Victorino turned on that last one, and the Red Sox are in the World Series because of it. The shot settled just over the Green Monster in left, the grand slam that gave Boston a 5-2 victory over the Tigers, whose starting rotation pitched so superbly but whose bullpen again did them in. The Sox took the series, four games to two, and will open the World Series Wednesday night at Fenway Park, which by then may have recovered from the delirium Victorino provided.
“My emotions are getting me,” Victorino said on the field afterward, as his teammates hugged all around him. “A special moment. Something I will never forget. It’s the ALCS. We have another task ahead of us. But this team all year long? It’s a special group of guys.”
And it was, in fact, a special series, tense at almost every turn. Victorino’s shot provided Boston with its only victory that wasn’t by one run. Each team had a 1-0 victory. Until Victorino’s game-changer, Saturday night was a one-run affair throughout.
“This series had a little bit of everything — dramatic comeback wins, dominant starting pitching, particularly on their part,” Red Sox Manager John Farrell said. “You couldn’t have asked for a better series. It tested everything we had, pushed us to the limit.”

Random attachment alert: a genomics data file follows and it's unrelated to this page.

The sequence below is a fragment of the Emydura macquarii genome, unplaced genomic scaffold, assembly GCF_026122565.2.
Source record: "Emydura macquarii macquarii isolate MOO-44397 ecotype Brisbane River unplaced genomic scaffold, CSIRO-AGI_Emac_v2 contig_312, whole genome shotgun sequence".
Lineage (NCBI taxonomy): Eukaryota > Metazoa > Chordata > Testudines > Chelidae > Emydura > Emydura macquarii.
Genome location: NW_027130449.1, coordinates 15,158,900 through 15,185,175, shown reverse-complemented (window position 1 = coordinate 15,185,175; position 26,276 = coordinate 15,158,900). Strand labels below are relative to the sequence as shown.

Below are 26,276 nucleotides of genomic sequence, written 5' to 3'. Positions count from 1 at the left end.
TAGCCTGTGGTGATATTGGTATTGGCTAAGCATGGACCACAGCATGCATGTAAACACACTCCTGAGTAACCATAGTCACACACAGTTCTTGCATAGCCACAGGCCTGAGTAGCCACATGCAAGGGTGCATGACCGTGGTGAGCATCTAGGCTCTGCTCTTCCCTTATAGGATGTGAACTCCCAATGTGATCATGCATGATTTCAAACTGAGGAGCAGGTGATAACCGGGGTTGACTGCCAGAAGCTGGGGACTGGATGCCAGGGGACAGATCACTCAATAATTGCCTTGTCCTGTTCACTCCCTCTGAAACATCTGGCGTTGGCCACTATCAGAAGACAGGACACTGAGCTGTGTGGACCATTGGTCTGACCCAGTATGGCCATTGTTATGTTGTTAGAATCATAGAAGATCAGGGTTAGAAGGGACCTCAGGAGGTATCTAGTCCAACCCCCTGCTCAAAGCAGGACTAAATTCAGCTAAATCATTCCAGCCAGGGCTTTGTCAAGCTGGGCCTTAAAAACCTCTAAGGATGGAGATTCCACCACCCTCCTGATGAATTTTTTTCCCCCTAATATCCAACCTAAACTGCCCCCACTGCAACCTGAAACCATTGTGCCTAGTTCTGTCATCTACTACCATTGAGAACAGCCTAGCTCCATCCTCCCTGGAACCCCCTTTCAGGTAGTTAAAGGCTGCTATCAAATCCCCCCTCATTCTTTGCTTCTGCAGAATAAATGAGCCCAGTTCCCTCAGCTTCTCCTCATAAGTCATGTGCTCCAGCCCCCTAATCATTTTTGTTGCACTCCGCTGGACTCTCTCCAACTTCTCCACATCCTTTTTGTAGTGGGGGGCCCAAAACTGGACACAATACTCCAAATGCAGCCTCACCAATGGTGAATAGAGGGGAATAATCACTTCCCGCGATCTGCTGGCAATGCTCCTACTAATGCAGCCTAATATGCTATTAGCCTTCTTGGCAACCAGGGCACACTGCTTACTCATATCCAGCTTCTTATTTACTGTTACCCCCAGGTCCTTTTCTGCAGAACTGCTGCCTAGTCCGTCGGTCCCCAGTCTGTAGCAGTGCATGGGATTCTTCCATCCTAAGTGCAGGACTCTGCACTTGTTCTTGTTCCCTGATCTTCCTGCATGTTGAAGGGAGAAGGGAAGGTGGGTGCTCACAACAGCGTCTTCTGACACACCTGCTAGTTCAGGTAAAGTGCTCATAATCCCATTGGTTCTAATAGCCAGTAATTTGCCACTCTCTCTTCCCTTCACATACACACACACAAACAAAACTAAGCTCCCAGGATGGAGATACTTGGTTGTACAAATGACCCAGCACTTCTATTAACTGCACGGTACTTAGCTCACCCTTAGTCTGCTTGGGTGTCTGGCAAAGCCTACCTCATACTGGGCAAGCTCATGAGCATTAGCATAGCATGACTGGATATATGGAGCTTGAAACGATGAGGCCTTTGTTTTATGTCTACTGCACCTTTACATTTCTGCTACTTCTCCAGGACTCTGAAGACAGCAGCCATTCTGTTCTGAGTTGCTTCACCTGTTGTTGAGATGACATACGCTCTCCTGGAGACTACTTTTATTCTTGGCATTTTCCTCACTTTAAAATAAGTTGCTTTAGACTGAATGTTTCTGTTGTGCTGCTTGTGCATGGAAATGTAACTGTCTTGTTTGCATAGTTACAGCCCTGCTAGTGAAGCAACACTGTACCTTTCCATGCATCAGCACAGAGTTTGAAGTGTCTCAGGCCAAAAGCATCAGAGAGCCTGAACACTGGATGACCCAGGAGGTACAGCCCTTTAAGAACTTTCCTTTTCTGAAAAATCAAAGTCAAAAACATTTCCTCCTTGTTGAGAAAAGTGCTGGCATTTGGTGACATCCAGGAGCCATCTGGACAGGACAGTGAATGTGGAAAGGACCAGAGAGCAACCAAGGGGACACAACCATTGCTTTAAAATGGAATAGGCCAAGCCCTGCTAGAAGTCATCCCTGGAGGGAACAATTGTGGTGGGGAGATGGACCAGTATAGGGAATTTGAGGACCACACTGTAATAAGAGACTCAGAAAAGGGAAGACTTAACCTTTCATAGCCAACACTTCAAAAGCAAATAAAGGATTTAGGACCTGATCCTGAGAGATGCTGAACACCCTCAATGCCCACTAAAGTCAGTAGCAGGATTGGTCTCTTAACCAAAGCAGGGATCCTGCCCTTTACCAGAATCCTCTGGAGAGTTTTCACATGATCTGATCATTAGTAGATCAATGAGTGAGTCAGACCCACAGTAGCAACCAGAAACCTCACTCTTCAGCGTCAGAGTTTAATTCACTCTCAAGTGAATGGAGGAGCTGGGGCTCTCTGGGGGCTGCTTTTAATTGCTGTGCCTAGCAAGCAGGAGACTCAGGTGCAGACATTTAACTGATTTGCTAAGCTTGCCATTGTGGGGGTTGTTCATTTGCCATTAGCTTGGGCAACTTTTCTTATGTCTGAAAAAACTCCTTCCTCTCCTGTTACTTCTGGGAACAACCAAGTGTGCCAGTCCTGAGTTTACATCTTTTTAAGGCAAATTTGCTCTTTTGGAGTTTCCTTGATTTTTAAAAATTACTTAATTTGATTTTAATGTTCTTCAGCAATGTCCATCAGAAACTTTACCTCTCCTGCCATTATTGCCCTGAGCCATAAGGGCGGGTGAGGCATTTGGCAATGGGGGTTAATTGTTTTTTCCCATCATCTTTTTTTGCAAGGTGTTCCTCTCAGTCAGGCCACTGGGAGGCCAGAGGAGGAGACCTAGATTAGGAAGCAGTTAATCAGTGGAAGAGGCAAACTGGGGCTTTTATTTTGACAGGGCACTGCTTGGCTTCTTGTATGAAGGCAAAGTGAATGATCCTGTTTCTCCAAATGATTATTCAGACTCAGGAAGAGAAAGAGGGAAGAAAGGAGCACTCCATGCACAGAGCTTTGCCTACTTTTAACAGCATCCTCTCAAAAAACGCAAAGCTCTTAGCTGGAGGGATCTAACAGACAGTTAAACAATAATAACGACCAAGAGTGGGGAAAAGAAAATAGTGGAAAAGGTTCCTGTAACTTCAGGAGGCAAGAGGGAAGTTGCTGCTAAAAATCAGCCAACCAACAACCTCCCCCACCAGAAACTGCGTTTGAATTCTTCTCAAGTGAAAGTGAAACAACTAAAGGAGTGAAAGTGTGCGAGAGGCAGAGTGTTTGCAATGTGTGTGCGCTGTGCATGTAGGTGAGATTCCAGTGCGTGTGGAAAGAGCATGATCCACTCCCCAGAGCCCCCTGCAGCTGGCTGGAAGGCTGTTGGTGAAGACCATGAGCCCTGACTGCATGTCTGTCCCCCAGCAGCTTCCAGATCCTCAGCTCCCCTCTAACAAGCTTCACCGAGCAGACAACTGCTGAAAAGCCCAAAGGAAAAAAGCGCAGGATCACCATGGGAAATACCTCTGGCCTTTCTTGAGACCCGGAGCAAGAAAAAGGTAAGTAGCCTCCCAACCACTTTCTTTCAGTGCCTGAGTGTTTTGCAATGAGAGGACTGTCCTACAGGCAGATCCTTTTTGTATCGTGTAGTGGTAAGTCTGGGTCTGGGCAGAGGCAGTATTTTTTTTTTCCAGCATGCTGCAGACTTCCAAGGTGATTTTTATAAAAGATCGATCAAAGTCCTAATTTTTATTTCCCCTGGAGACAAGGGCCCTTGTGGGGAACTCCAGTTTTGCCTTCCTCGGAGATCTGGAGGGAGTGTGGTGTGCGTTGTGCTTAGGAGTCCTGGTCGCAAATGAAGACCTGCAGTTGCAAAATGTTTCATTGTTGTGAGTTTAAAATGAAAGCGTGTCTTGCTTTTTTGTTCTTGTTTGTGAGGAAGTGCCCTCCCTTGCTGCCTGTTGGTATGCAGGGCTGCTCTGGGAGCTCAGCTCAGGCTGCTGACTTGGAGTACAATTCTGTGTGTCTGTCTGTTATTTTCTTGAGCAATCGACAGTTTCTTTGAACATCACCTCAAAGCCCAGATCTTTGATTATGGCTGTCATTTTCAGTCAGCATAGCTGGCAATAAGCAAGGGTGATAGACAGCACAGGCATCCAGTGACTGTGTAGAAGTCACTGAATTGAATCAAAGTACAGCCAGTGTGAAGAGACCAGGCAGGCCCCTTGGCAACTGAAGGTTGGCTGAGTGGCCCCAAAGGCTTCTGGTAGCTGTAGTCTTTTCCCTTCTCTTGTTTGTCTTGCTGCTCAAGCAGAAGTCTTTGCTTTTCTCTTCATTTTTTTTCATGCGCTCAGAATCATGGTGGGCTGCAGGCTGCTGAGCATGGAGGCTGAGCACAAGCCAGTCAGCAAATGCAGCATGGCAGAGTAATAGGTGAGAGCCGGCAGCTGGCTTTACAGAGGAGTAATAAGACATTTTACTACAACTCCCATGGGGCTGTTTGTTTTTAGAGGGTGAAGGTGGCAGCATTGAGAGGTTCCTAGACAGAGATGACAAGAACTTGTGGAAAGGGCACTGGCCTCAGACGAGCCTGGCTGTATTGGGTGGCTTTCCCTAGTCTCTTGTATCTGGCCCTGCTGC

And it pushed the Tigers, who were looking for their second pennant in a row, into the offseason, where they will have much to consider. Their $214 million slugging first baseman, Prince Fielder, finished a miserable series with an 0-for-3 night that left him with four singles in 22 ALCS at-bats, and without an RBI for the entire postseason. Their Triple Crown winner and MVP from a year ago, Miguel Cabrera, was a fraction of his full self, ripping a single and scoring a run Saturday, but ultimately reduced by his bad groin.
And the Tigers’ biggest preseason question — the bullpen — simply couldn’t keep up with the relievers from the Red Sox. When Farrell turned to his pen to take over for fading right-hander Clay Buchholz in the sixth, he could do so with confidence. Yes, Franklin Morales’s unforgivable outing at that point — a four-pitch walk to the flailing Fielder, then a rocket of a single to Victor Martinez that put Detroit up 2-1 – was a stain for the Boston bullpen.
But beyond that, Brandon Workman, Junichi Tazawa, Craig Breslow and Koji Uehara — who saved three Boston wins and won the other, earning most valuable player honors — were their splendid selves. Over the final four innings, that group combined to allow three hits, extending a remarkable postseason in which Red Sox relievers have now given up one run in 21 innings, a 0.43 ERA.